In order to assess the robustness of the results, several sensitivity analyzes were carried out. First, we excluded participants who had been diagnosed with IBS within 1 or 2 years of enrollment respectively, to avoid detection bias. Second, to exclude the influence of alcohol consumption on non-alcoholic fatty liver disease throughout the follow-up period, incident cases of ALD after baseline were further excluded. Third, the competing risk model by considering loss to follow-up and death as competing events was conducted, since these participants might subsequently develop IBS. Fourth, participants who were seropositive for hepatitis B/C virus were excluded. Fifth, we also adjusted for psychological disorders including depression and anxiety as confounders. Finally, an age-matched cohort (matching 1:1, ±2 years) was generated as a new dataset to further investigate the association between NAFLD and IBS.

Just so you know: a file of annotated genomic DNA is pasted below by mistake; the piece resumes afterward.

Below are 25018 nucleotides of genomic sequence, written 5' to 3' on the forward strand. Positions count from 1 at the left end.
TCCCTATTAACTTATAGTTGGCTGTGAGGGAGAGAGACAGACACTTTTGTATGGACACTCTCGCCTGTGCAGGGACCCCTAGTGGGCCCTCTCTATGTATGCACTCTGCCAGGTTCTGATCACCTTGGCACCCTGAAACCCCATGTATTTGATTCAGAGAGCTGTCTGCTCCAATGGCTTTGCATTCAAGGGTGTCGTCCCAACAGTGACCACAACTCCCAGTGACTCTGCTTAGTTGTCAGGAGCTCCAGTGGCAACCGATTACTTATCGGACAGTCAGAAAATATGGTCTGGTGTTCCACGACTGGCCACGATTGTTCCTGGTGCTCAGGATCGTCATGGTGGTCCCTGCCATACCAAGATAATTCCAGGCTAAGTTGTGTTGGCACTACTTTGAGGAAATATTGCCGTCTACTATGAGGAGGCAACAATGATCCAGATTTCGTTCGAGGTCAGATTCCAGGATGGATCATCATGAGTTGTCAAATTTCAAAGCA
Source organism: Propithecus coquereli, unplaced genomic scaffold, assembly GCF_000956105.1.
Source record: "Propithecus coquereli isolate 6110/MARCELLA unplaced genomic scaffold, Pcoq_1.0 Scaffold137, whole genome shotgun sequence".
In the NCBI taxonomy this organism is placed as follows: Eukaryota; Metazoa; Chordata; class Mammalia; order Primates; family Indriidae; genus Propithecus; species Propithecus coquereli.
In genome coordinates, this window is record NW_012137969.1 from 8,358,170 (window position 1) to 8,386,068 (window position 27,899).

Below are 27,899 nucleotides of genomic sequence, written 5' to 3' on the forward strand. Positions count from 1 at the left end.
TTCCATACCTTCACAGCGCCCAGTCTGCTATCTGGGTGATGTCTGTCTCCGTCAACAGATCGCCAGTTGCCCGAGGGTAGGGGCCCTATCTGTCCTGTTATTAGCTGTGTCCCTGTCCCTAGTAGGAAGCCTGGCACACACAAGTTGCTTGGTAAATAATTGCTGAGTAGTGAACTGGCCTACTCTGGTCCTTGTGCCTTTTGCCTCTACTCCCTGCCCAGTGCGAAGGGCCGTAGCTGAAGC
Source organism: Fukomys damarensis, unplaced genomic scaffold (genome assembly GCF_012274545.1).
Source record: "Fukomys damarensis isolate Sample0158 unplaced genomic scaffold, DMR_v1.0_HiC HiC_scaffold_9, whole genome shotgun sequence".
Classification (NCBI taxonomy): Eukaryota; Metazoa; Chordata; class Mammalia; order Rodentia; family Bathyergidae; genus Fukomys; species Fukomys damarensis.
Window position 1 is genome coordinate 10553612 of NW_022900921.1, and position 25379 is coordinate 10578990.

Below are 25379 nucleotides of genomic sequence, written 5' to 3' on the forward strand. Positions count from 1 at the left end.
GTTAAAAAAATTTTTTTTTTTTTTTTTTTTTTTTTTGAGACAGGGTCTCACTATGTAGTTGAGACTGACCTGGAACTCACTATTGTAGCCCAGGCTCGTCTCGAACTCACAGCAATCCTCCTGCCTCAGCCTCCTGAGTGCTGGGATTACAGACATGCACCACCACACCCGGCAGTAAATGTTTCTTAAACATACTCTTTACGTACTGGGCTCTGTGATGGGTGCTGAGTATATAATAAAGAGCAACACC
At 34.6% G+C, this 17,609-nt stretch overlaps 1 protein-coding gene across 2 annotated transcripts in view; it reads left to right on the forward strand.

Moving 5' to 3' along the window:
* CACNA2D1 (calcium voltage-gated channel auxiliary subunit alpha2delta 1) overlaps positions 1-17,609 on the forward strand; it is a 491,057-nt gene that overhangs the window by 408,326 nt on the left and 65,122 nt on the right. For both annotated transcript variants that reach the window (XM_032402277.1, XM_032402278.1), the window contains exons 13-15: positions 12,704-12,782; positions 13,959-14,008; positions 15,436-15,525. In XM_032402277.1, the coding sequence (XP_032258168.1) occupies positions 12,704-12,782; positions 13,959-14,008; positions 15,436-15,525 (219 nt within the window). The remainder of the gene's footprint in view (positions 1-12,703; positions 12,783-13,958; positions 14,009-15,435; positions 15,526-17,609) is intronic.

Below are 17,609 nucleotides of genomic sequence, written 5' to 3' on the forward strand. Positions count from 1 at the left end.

Additionally, sensitivity analyzes were performed using HSI [diagnosis of NAFLD or not according to predefined cutoff (HSI > 36), per SD change] via adjusted model 3, with additional similar analyzes excluding incident cases of IBS within 1 or 2 years of baseline, excluding incident cases of ALD, excluding participants seropositive for hepatitis B virus /C or by running a concurrent risk model.

One to two tails P a value